NIA’s flagship study of women’s health is the Study of Women’s Health Across the Nation (SWAN), which evaluates changes in biological, behavioral, and psychosocial parameters in a multi-ethnic cohort of women as they transition from pre- to post- menopause. Since its inception in 1994, the SWAN Study has provided insight into many factors that influence health and disease risk among midlife women. For example, the SWAN investigators have identified an array of risk factors for bothersome hot flashes, including obesity, smoking, and low socioeconomic status. The study is co-sponsored by the National Institute of Nursing Research, the NIH Office of Research on Women’s Health, and the National Center for Complementary and Alternative Medicine.
NIA also supports studies to determine whether menopausal hormone therapy, which may have harmful effects on cognition if taken during the post-menopausal period, may benefit cognition during a critical “window of opportunity” near menopause. A randomized clinical trial of estrogen therapy in younger postmenopausal women, ages 50–55, recently found no long-term risk or benefit to cognitive function. In NIA’s MS FLASH (Menopause Strategies: Finding Lasting Answers for Symptoms and Health) Network, investigators are studying a variety of interventions for common menopausal symptoms; the investigators have found that the antidepressant escitalopram can reduce hot flashes and improve quality of life in women around menopause. NIA also supports studies examining sleep patterns and factors that may affect sleep during the menopausal transition as well as studies of sex differences in risk for age-related cognitive decline and cognitive impairment.
Intramural Research at NIA
Investigators with NIA’s Intramural Research Program (IRP) conduct research in the areas of basic, behavioral, clinical, epidemiologic, and translational research. High priority research endeavors and areas of specific focus include: Molecular and Cellular Biology, including caloric restriction, cell cycle control, signal transduction, DNA damage and repair, physiology, and medicinal chemistry; Neuroscience, including neurodegenerative diseases, drug design and development, and neuronal cell apoptosis; Genetics, particularly genetic determinants of aging as an integrated part of human development; Behavioral Research, including personality, cognition, and psychophysiology; Clinical and Translational Research in cardiology, oncology, immunology, neurology, and endocrinology; and Epidemiology, including studies of frailty, cognition, body composition, disability, and molecular biomarkers of aging. The clinical research effort focuses on the translation of basic research findings, prevention, and therapeutic clinical trials focused on age-associated diseases, modulation of treatment efficacy and toxicity in older patients, and establishment of and maintenance of diverse longitudinal cohorts for aging research. Many studies focus on common age-related diseases such as Alzheimer’s disease, Parkinson’s disease, stroke, atherosclerosis, and diabetes. Others, such as the groundbreaking Baltimore Longitudinal Study of Aging, explore the determinants of healthy aging. Work is also continuing on the Healthy Aging in Neighborhoods of Diversity Across the Life Span (HANDLS) study, which is examining the influences of race and socioeconomic status on the development of age-related health disparities among socioeconomically diverse African Americans and whites living in Baltimore.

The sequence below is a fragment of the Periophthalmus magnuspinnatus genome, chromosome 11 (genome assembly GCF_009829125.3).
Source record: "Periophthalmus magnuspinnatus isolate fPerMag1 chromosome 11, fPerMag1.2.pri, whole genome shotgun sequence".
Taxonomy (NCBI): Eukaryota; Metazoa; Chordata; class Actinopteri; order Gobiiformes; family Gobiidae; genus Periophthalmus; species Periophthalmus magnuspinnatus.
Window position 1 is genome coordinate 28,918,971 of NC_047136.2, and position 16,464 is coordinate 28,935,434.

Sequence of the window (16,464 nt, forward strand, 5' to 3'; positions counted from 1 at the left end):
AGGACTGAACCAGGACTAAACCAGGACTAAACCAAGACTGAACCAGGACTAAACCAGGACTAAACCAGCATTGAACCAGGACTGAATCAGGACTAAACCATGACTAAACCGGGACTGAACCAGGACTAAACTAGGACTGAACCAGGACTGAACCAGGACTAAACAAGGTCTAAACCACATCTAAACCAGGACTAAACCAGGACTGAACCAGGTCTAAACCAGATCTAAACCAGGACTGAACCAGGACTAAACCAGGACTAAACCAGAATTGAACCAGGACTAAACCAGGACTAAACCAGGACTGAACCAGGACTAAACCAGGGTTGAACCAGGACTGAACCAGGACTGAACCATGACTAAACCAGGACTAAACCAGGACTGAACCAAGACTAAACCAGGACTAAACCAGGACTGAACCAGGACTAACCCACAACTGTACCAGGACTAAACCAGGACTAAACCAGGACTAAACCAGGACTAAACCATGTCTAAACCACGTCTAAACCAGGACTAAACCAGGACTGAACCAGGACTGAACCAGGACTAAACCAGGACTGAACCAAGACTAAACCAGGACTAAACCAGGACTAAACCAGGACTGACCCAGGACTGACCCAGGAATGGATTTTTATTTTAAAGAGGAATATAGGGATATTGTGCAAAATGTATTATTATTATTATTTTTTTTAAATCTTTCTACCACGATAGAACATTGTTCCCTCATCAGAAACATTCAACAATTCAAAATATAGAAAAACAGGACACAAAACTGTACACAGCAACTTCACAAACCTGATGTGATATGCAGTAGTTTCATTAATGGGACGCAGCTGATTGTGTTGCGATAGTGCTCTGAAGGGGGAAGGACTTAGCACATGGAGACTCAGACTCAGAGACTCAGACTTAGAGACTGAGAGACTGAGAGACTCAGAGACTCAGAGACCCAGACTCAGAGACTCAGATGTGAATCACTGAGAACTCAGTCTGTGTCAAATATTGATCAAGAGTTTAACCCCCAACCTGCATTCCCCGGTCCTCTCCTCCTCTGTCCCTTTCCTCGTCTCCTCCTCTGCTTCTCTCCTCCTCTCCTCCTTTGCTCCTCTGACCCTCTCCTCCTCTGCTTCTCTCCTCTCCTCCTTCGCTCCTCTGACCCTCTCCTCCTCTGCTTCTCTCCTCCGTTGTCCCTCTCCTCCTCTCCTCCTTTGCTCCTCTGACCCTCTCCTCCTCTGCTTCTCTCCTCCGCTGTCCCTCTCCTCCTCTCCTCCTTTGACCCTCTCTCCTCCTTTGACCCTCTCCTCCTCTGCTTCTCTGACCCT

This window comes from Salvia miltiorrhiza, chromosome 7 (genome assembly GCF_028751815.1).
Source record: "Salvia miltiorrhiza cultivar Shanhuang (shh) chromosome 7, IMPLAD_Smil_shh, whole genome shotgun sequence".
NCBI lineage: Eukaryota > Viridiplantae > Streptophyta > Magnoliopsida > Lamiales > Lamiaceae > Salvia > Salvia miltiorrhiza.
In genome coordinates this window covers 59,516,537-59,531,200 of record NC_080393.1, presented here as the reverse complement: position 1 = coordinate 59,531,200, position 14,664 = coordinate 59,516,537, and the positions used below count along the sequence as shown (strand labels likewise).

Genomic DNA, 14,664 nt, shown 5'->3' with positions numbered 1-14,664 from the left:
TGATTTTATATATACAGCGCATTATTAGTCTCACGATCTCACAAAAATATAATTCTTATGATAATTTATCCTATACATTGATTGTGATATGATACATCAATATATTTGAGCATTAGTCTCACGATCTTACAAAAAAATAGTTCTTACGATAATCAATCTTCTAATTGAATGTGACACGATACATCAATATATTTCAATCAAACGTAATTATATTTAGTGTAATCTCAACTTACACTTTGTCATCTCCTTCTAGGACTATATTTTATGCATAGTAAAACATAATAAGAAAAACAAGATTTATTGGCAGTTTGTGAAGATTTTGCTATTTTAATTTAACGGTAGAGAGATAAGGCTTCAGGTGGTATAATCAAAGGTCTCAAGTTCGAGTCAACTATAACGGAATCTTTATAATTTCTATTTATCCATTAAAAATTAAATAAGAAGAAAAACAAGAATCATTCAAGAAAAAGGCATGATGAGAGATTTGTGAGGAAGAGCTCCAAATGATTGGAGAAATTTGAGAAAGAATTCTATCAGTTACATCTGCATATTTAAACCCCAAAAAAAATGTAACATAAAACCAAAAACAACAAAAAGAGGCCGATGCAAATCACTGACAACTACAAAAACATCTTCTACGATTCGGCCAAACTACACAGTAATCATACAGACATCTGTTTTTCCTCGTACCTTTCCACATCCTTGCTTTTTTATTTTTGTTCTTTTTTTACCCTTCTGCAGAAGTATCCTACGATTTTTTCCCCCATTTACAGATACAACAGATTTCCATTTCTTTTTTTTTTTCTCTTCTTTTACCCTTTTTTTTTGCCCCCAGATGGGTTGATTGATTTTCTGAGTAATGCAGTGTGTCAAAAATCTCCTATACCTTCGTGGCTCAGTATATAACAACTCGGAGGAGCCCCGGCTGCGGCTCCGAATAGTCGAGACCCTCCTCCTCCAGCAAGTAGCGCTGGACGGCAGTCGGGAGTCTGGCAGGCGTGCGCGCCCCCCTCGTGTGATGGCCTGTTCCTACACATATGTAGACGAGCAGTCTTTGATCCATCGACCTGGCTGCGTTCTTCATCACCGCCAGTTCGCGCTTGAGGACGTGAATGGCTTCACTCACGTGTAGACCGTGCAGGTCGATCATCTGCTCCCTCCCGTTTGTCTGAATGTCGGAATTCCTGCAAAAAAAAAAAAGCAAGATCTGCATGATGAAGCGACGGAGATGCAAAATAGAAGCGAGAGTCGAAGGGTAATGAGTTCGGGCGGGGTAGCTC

The FY 2015 President’s Budget request is $119.763 million, an increase of $1.186 million, or 1.0 percent above the FY 2014 level. Additional funds will be used to partially offset personnel costs and IT infrastructure improvements.
Research Management and Support (RMS)
NIA RMS activities provide administrative, budgetary, logistical, and scientific support in the review, award, and monitoring of research grants, training awards and research and development contracts. RMS functions also encompass strategic planning, coordination, and evaluation of the Institute’s programs, regulatory compliance, international coordination, and liaison with other Federal agencies, Congress, and the public. The Institute currently oversees more than 1,507 research project grants and centers, as well as 573 full-time training positions and 103 research and support contracts.
The FY 2015 President’s Budget request is $43.144 million, an increase of $0.427 million, or 1.0 percent above the FY 2014 level. Additional funds will be used to partially offset personnel costs and IT infrastructure improvements.